I’m very excited. On Friday I’m heading into rural Waterford – and I mean rural – to a festival called Blazing Horse.
What makes Blazing Horse so different from the multitude of festivals that proliferate during the summer and autumn months in Ireland is that it’s a festival that celebrates friendships, co-operation and collective solidarity.
Running for an entire weekend, the festival is produced, programmed and run for free by and for people connected to one another on a very real and intimate level. There are no sponsors, advertising, press, health and safety plans, red tape or tickets. There is no desire to be recognised by the establishment, it doesn’t sell itself on any level and has no wish to be part of the herd, those other events that try so very hard to position themselves as the alternative, the real, the authentic, the new voice, whatever, blah, blah, blah. No, Blazing Horse is purely about people.
But how has it come to this?
How have we come to a point where a festival that is built by and for people should be so unusual, different, unique?
Perhaps it has something to do with money, time and regulations however I think it’s more than that. For I believe we have arrived at a point where people simply don’t do anything unless there is something in it for them, unless there is an angle they can exploit for future use and further gain.
We live in a world – under a system – that puts a monetary value on our labour, skills and time.
We live in a world that puts the accumulation of capital above everything else; above community, culture and our relationships with each other.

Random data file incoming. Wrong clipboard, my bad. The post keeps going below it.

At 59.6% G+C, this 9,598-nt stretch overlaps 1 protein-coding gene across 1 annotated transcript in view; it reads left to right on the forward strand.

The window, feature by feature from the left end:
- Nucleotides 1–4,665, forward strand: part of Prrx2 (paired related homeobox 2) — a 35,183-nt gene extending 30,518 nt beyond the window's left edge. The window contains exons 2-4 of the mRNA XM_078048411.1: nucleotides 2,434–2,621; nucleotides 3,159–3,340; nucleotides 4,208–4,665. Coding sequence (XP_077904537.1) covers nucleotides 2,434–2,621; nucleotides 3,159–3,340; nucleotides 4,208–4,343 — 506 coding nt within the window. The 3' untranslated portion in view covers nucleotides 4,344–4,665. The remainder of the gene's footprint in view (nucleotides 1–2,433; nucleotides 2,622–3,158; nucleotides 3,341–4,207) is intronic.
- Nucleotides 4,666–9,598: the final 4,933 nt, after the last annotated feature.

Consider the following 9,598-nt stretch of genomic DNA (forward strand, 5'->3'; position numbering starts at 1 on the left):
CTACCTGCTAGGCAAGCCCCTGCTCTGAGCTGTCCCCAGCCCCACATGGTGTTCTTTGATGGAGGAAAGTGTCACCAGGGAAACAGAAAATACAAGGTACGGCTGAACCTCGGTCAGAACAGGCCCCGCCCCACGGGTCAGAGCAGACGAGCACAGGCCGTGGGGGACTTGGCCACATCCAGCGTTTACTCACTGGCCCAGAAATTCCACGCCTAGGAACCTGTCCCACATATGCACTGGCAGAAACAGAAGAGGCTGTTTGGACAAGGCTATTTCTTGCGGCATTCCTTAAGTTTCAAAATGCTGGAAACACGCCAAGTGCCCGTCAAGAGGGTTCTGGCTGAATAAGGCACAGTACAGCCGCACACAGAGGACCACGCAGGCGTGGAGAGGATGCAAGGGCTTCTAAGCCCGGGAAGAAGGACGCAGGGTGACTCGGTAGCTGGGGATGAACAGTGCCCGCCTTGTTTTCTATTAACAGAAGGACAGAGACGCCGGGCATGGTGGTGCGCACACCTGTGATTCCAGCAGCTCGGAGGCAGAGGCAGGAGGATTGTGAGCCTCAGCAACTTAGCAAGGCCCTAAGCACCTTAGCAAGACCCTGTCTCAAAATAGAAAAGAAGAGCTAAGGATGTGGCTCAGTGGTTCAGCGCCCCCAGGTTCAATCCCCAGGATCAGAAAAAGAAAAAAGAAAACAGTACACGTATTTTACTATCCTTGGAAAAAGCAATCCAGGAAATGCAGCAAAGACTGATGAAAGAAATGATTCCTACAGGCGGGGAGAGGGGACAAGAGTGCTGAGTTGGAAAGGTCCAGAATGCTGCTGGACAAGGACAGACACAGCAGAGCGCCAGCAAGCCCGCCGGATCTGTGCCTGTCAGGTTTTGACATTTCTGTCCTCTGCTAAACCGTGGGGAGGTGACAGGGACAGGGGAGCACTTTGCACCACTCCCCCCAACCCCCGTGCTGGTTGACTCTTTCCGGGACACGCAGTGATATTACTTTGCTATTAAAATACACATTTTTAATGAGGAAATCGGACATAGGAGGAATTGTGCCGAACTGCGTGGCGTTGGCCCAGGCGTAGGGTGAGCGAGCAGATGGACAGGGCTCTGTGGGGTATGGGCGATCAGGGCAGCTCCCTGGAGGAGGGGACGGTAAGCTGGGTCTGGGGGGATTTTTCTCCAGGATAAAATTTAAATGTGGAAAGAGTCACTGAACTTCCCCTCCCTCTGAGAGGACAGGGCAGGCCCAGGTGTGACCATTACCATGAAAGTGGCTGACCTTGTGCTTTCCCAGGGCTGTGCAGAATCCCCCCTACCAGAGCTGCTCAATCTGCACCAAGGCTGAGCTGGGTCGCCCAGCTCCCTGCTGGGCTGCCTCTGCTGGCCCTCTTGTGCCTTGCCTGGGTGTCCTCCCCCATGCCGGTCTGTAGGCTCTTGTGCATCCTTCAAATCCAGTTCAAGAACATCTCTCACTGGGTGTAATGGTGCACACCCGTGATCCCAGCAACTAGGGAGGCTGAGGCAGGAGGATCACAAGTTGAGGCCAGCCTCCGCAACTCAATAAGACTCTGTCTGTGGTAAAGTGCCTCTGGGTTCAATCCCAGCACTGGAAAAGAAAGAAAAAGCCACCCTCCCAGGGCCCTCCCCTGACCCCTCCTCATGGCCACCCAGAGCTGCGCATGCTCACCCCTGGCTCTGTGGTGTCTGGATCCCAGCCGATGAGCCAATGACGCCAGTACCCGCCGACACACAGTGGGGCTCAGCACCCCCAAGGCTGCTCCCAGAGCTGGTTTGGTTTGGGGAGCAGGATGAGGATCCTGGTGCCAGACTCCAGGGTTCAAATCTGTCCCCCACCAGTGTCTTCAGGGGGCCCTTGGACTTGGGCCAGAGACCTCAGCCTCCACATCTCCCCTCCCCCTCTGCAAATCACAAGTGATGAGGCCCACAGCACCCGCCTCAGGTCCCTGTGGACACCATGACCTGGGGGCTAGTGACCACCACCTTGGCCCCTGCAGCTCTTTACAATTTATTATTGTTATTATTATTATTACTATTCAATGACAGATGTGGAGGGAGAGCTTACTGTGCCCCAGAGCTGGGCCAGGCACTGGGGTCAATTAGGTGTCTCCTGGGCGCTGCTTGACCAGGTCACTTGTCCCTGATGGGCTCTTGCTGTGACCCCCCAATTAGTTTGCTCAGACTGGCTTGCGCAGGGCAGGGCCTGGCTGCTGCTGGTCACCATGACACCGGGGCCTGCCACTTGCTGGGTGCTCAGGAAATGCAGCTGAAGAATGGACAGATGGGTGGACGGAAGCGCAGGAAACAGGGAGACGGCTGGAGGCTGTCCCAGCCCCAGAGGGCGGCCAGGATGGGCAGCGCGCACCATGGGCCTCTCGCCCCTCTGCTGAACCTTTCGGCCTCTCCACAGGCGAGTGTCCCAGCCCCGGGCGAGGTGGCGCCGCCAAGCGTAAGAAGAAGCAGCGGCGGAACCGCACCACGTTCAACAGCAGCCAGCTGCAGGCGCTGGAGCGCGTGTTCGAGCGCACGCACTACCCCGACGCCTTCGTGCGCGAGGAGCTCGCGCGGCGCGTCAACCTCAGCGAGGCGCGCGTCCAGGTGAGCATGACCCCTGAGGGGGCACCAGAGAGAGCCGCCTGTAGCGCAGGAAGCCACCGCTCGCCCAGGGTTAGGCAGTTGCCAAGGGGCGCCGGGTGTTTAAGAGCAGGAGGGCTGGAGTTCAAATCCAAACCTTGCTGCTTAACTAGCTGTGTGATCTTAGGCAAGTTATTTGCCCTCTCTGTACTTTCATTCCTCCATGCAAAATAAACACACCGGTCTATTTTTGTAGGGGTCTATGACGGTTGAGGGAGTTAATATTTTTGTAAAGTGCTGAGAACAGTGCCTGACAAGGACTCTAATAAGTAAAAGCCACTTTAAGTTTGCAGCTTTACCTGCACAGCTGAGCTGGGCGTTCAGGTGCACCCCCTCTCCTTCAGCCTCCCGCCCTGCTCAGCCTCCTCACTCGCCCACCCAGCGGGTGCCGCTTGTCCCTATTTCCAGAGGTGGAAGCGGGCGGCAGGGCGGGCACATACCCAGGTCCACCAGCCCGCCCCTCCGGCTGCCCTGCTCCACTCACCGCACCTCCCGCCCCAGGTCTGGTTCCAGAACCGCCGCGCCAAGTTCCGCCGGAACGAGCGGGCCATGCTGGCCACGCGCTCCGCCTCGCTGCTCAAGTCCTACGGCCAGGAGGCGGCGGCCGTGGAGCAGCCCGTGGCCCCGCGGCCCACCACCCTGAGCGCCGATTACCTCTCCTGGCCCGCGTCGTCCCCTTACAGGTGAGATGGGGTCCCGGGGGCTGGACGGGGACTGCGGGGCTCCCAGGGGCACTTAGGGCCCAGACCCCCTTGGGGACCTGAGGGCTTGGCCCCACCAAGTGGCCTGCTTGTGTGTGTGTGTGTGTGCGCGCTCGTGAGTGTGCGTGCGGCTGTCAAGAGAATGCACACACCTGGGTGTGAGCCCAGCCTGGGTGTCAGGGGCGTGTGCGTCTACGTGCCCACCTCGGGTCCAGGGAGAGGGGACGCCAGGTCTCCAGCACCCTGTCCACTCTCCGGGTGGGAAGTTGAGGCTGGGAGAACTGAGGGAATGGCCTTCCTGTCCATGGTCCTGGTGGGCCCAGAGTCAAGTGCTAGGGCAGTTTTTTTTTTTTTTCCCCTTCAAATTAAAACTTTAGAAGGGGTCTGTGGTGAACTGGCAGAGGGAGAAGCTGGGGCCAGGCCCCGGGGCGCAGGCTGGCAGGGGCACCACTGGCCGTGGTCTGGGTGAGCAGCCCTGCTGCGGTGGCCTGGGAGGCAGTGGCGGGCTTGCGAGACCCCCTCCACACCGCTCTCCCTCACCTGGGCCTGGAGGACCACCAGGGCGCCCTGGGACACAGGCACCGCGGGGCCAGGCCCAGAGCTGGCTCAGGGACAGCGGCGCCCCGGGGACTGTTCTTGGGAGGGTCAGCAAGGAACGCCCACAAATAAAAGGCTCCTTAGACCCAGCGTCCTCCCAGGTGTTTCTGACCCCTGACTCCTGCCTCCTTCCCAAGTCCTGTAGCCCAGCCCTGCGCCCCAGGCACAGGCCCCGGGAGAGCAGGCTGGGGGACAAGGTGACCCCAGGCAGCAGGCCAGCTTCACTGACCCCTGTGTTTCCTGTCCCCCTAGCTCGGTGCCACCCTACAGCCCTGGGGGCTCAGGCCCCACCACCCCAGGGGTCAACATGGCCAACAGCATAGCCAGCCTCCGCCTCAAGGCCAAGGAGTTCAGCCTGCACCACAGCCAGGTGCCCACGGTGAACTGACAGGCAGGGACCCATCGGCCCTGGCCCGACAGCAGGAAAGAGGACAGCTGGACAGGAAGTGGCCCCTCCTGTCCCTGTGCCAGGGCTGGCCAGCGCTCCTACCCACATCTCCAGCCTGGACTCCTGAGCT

And for what?
The truth is that this view, this way of perceiving our relationship with the world, our community, chains us to the status quo, a way of life that is ultimately empty, devoid of possibility, of culture, of making, being, life – doing.
Surely our lives are worth more than that?
We don’t live in a supermarket buying whatever is on offer whenever it’s in fashion do we?
We’re not fated to be passive spectators in our own lives are we?
Are we? Is that what we are? Is that it?
On Friday when I arrive my food and drink will go to a common table, help freely given and a quiet understanding will give permeate through the space and give life to the event. A series of life affirming actions will set fire to a wonderful weekend.
This is what I want my life to be about. This is what we should aspire to in whatever way we can. It doesn’t have to be a festival in rural Ireland, it only has to be, as John Holloway describes it, the making of a crack, the throwing of a stone against the ice that has frozen over human possibility.
“Imagine a sheet of ice covering a dark lake of possibility. We scream ‘NO’ so loud that the ice begins to crack. What is it that is uncovered? What is that dark liquid that (sometimes, not always) slowly or quickly bubbles up through the crack? We shall call it dignity…..Cracks are explorations – creations of a world that does not yet exist. We walk over the threshold into a counter – world in which exploration is indistinguishable from creation: the only paths are those we make by walking”
John Holloway from Crack Capitalism,
I am proud and humbled to have been asked, as a part of the mutantspace skills exchange, to contribute to the festival. I can’t wait. ll be back on Monday to tell you all about it.
Photo by Dave Manser
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